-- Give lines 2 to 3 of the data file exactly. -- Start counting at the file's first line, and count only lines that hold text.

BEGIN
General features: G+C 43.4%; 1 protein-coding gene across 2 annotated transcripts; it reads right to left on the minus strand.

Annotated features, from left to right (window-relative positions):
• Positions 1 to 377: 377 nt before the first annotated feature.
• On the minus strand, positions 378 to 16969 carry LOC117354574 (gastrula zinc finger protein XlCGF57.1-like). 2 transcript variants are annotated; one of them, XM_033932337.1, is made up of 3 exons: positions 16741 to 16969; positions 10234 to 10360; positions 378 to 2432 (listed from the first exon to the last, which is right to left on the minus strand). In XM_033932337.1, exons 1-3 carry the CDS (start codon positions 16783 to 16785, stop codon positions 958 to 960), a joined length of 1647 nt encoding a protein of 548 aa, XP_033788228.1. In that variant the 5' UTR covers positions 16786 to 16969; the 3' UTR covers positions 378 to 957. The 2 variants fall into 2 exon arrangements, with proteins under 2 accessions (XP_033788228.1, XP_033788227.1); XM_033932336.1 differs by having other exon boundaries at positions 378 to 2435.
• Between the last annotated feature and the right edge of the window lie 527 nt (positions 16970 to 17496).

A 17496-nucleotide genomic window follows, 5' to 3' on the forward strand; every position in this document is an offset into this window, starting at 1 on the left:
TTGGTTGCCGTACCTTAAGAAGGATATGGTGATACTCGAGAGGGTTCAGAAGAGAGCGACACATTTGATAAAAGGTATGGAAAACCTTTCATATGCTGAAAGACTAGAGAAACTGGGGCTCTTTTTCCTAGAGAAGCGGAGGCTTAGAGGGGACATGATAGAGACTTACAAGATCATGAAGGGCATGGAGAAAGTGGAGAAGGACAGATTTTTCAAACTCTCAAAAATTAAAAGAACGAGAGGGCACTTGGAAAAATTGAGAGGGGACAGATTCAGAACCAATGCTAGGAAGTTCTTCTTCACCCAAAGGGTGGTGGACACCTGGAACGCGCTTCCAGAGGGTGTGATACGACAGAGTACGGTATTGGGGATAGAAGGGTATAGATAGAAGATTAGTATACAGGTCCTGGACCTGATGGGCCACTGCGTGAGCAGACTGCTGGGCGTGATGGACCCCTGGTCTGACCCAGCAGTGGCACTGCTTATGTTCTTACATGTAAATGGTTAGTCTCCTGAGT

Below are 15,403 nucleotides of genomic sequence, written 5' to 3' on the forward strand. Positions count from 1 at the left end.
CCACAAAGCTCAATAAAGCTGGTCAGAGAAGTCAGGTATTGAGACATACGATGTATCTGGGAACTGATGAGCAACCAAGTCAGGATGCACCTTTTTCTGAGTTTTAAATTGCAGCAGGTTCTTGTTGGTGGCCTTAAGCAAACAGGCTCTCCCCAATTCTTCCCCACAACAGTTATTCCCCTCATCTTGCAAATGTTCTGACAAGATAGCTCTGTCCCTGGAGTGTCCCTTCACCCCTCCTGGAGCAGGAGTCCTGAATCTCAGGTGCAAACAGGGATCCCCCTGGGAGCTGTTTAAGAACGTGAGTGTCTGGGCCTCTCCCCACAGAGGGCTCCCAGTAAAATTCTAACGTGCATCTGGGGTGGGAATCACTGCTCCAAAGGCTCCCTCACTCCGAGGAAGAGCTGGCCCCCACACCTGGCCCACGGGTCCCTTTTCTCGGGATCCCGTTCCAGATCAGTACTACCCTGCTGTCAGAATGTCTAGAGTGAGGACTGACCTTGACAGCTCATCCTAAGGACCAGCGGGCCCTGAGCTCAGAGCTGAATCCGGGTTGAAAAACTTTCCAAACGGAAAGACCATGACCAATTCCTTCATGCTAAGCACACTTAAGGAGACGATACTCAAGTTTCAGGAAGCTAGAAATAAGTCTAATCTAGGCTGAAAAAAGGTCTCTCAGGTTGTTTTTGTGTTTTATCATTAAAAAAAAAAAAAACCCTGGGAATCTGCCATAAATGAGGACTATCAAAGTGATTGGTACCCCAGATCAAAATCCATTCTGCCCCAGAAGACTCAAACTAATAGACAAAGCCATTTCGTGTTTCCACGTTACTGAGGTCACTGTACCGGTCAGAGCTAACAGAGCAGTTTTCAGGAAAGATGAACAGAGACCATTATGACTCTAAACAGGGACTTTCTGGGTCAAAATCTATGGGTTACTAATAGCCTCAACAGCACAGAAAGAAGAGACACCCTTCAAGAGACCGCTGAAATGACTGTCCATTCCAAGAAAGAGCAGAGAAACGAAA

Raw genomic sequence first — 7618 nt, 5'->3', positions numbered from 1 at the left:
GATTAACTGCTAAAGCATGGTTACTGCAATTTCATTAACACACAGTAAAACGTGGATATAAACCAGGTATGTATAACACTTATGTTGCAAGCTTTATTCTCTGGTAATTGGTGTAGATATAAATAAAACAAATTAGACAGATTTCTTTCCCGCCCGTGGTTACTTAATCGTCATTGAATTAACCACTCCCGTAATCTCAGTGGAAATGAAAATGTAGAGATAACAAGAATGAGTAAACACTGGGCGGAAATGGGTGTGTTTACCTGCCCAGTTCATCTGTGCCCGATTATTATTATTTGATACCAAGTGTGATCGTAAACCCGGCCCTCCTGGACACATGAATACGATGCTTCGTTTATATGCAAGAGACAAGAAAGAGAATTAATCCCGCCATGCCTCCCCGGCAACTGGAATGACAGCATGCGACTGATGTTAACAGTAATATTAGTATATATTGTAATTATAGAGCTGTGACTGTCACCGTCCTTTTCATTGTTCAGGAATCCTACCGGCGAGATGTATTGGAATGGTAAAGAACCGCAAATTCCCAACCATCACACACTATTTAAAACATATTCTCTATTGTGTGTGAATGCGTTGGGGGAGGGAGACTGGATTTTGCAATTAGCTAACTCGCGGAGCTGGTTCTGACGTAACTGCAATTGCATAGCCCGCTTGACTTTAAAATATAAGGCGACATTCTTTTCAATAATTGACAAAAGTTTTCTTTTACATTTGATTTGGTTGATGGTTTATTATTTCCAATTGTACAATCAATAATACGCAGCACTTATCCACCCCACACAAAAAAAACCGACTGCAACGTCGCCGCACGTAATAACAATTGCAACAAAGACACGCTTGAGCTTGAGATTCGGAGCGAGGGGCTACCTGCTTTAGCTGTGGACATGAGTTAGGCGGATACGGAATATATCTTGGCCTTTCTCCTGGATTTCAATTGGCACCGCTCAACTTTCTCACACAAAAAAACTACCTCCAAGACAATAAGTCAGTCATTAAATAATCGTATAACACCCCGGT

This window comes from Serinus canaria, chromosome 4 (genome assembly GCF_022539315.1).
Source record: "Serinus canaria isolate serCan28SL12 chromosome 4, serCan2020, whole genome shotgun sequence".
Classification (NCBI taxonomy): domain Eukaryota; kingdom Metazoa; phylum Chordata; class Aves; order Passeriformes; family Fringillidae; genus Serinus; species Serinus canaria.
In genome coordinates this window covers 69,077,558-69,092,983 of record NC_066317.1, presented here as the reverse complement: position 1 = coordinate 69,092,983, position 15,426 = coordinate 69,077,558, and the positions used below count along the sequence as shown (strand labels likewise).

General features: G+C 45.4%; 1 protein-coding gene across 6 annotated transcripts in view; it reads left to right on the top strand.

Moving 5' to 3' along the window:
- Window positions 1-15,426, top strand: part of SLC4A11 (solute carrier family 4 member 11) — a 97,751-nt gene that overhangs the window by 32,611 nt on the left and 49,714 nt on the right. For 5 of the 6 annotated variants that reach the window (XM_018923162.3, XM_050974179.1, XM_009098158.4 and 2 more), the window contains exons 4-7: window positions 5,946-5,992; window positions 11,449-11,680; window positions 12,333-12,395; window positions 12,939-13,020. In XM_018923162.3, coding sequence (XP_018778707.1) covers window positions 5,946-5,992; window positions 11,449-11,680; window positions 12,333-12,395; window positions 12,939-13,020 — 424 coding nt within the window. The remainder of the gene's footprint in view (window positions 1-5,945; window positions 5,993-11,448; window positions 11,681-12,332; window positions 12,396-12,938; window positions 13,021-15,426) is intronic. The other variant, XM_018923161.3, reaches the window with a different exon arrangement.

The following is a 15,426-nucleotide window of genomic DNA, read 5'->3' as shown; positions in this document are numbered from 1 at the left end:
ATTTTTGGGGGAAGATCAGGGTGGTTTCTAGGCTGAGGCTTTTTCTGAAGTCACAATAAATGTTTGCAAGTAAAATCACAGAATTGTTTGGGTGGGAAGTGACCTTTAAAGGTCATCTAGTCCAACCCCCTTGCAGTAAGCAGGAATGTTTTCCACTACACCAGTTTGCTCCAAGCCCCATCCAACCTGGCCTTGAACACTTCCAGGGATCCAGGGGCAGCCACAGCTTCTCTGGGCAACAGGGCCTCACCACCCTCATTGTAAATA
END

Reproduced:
Annotated features, from left to right (window-relative positions):
• Positions 1 to 377: 377 nt before the first annotated feature.